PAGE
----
The independent news organization of Duke University

Spotlight on the Blue Zone: What brands do students drive?

<p>The most common car brands that we found were&nbsp;Honda, Toyota, Ford, Nissan and Jeep.</p>

The most common car brands that we found were Honda, Toyota, Ford, Nissan and Jeep.

Whether you use it for late-night Cookout runs, trips to the Eno Quarry or hauling tenting supplies to K-Ville, having a car on campus makes life easier. But which cars are the most popular among students?

The Chronicle took a trip through the Blue Zone and found that the most common car brands were Honda, Toyota, Ford, Nissan and Jeep, in that order. Out of the 575 vehicles we counted, most had license plates from North Carolina, followed by Florida, Virginia, New York and Georgia. 

When compared to a national distribution of car market share per company, the University's breakdown was not significantly different. However, there were a few interesting variations. 15.8 percent of students in the Blue Zone had a Honda, compared to 7.9 percent of people nationally. 12 percent of people nationwide have cars made by Chevrolet but only five percent of cars in the Blue Zone are Chevrolets. Finally, eight percent of Blue Zone users had Fords as opposed to 14.4 percent of people nationwide.

Seniors Ting Chen and Graeme Peterson said that The Chronicle's findings mirrored how they viewed the types of cars students own. Both added that when they think of the typical Duke student’s vehicle, models like the Honda Accord or Toyota Camry are what first come to mind.

“I think [the typical Duke student] drives something like a car from their parents,” Chen said.

Chen and other students said there is a general perception that Duke students drive more expensive vehicles, with Chen adding that she would expect to find relatively more luxury cars in the Duke population as compared to the distribution of cars throughout the United States.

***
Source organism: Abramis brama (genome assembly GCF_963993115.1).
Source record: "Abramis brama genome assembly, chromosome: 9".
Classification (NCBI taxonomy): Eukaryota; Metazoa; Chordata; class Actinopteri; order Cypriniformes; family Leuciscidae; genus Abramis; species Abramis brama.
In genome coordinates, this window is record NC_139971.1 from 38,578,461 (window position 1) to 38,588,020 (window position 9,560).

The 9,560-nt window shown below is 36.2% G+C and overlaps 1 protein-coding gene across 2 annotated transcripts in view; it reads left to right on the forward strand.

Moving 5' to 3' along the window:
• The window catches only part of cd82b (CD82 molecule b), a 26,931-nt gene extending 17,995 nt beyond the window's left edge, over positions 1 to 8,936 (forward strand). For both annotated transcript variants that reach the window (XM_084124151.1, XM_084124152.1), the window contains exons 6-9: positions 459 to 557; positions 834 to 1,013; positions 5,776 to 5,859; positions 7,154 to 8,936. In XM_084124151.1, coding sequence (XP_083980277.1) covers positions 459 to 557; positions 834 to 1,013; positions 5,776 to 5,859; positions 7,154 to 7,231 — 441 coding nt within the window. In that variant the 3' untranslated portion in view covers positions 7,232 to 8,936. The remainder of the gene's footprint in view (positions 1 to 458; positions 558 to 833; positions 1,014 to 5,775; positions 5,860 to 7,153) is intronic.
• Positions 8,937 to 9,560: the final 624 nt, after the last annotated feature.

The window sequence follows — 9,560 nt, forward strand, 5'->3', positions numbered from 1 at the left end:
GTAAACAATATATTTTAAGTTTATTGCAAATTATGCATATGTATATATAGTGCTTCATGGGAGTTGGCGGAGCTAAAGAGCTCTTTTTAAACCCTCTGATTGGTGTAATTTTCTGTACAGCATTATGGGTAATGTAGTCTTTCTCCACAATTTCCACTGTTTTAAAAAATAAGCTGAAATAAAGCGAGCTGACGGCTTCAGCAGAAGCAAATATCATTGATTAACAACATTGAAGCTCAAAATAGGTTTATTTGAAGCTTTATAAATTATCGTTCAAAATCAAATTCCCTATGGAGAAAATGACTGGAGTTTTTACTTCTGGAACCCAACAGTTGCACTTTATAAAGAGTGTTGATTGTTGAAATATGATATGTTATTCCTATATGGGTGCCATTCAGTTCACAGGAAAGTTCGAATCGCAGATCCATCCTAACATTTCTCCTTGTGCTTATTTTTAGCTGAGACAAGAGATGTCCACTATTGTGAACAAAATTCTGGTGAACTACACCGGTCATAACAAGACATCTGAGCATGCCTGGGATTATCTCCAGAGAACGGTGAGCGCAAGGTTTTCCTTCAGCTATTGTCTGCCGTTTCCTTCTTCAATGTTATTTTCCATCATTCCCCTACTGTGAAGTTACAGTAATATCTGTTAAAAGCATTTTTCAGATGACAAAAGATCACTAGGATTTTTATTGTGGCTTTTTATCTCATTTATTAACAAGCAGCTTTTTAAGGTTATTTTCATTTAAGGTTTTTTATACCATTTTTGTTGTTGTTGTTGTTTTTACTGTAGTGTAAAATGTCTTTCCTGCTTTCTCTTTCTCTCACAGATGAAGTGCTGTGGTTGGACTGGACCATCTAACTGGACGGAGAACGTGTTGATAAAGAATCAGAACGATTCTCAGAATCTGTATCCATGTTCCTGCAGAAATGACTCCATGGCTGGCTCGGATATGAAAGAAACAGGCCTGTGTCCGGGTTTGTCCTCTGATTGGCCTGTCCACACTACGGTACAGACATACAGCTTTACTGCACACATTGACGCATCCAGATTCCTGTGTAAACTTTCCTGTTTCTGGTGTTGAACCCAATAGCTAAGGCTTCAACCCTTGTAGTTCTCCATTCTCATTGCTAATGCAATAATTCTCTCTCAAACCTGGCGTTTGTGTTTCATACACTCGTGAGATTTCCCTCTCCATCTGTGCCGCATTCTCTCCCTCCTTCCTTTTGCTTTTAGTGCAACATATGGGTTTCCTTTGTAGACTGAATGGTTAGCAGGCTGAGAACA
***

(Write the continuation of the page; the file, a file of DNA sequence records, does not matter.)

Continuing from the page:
Despite this, Chen said that she did not believe the differences between Duke students and the nation as a whole would be that different.

“I just think we see more luxury cars on campus than on just any old street or highway, but I don’t think the average price of a car on campus is going to be that much higher than the national average,” she said.

Junior Amelia Cheatham said that although she knows there are a lot of Duke students who have Mercedes and BMWs parked in the Blue Zone, she also considers brands like Nissan and Honda as the norm for most Duke students.

On the other hand, first-year Alexis Onsi said that she thought the actual top five vehicles in our sample were a better representation of “everyday” vehicles than what she had previously considered.

“I guess it makes the most sense logically that [the top five vehicles] would be more of the average American cars,” Onsi said. “I had kind of assumed that students at Duke who are able to bring their cars to campus probably live more locally and would drive more upper-end vehicles."

Senior Courtney Trutna agreed with Onsi, explaining she believes that because Duke students frequently come from families with money, their families might be more likely to send their kid to college with a car.

Regardless of the model, most students said that having a car on campus is beneficial. 

The ability to easily travel off campus is a perk that students with cars enjoy, senior Natalie Knox said.

“I think in general the accessibility of having a car and being able to not have to rely on other people to get to where they want to go outweighs the cost of possible problems that could arise,” she said.

This is especially true for students who live on Central Campus or off campus and have to go grocery shopping, Peterson noted. 

Both Peterson and Cheatham also noted that upon coming to Duke, many students are exposed to Durham and grow an interest in exploring the city without having to rely on borrowing friends’ vehicles or public transit.

“I think it really does serve a good purpose, and it allows you to get out into Durham if that’s something you’re interested in,” Cheatham said. “I think if you already have a car, then it’s worth it, but I wouldn’t buy a car and bring it to Duke.”

For Trutna, the benefits of having a car on campus are so substantial that she drives hers more than 1,300 miles to campus every August.

“I definitely am glad that I have mine with me, and it is definitely a drive to get it here all the way from Texas,” she said.